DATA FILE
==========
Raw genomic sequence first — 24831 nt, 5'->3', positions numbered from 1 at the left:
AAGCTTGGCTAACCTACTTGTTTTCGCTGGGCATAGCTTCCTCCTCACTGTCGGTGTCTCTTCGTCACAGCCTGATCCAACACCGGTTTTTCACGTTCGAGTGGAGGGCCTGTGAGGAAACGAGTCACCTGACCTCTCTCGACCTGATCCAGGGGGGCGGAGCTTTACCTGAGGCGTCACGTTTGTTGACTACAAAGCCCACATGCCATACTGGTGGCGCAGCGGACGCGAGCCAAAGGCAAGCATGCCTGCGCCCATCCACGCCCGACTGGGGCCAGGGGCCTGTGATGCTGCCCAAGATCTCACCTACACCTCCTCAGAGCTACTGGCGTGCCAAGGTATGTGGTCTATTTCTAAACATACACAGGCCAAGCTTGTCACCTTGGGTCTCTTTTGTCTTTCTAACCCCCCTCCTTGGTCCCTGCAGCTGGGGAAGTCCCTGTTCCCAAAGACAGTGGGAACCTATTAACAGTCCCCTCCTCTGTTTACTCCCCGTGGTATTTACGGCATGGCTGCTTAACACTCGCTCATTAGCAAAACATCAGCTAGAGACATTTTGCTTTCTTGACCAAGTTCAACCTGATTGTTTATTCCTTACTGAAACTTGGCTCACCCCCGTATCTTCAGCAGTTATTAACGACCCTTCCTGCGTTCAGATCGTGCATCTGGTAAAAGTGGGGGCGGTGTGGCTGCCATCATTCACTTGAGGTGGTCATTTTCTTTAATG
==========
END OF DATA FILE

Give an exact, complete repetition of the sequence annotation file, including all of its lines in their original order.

Raw genomic sequence first — 24831 nt, 5'->3', positions numbered from 1 at the left:
AAGCTTGGCTAACCTACTTGTTTTCGCTGGGCATAGCTTCCTCCTCACTGTCGGTGTCTCTTCGTCACAGCCTGATCCAACACCGGTTTTTCACGTTCGAGTGGAGGGCCTGTGAGGAAACGAGTCACCTGACCTCTCTCGACCTGATCCAGGGGGGCGGAGCTTTACCTGAGGCGTCACGTTTGTTGACTACAAAGCCCACATGCCATACTGGTGGCGCAGCGGACGCGAGCCAAAGGCAAGCATGCCTGCGCCCATCCACGCCCGACTGGGGCCAGGGGCCTGTGATGCTGCCCAAGATCTCACCTACACCTCCTCAGAGCTACTGGCGTGCCAAGGTATGTGGTCTATTTCTAAACATACACAGGCCAAGCTTGTCACCTTGGGTCTCTTTTGTCTTTCTAACCCCCCTCCTTGGTCCCTGCAGCTGGGGAAGTCCCTGTTCCCAAAGACAGTGGGAACCTATTAACAGTCCCCTCCTCTGTTTACTCCCCGTGGTATTTACGGCATGGCTGCTTAACACTCGCTCATTAGCAAAACATCAGCTAGAGACATTTTGCTTTCTTGACCAAGTTCAACCTGATTGTTTATTCCTTACTGAAACTTGGCTCACCCCCGTATCTTCAGCAGTTATTAACGACCCTTCCTGCGTTCAGATCGTGCATCTGGTAAAAGTGGGGGCGGTGTGGCTGCCATCATTCACTTGAGGTGGTCATTTTCTTTAATG